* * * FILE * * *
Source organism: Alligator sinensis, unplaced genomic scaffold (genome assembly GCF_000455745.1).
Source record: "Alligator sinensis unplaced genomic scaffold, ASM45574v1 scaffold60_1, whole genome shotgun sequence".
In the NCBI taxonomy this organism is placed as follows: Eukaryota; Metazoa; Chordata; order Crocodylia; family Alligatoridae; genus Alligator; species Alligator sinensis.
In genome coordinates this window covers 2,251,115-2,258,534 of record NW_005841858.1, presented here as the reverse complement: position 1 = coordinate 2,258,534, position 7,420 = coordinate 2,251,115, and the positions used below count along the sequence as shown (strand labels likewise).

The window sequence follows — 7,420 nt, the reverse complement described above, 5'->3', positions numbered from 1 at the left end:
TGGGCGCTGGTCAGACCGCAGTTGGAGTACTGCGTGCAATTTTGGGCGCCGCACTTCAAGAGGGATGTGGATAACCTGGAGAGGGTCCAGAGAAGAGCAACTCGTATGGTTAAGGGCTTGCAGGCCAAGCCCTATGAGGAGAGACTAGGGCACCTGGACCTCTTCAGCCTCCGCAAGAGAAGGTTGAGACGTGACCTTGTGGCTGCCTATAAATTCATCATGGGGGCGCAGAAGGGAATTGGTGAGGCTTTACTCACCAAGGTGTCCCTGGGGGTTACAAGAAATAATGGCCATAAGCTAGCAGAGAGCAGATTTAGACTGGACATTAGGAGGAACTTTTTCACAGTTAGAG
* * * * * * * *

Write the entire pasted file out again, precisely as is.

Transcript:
Source organism: Alligator sinensis, unplaced genomic scaffold (genome assembly GCF_000455745.1).
Source record: "Alligator sinensis unplaced genomic scaffold, ASM45574v1 scaffold60_1, whole genome shotgun sequence".
In the NCBI taxonomy this organism is placed as follows: Eukaryota; Metazoa; Chordata; order Crocodylia; family Alligatoridae; genus Alligator; species Alligator sinensis.
In genome coordinates this window covers 2,251,115-2,258,534 of record NW_005841858.1, presented here as the reverse complement: position 1 = coordinate 2,258,534, position 7,420 = coordinate 2,251,115, and the positions used below count along the sequence as shown (strand labels likewise).

The window sequence follows — 7,420 nt, the reverse complement described above, 5'->3', positions numbered from 1 at the left end:
TGGGCGCTGGTCAGACCGCAGTTGGAGTACTGCGTGCAATTTTGGGCGCCGCACTTCAAGAGGGATGTGGATAACCTGGAGAGGGTCCAGAGAAGAGCAACTCGTATGGTTAAGGGCTTGCAGGCCAAGCCCTATGAGGAGAGACTAGGGCACCTGGACCTCTTCAGCCTCCGCAAGAGAAGGTTGAGACGTGACCTTGTGGCTGCCTATAAATTCATCATGGGGGCGCAGAAGGGAATTGGTGAGGCTTTACTCACCAAGGTGTCCCTGGGGGTTACAAGAAATAATGGCCATAAGCTAGCAGAGAGCAGATTTAGACTGGACATTAGGAGGAACTTTTTCACAGTTAGAG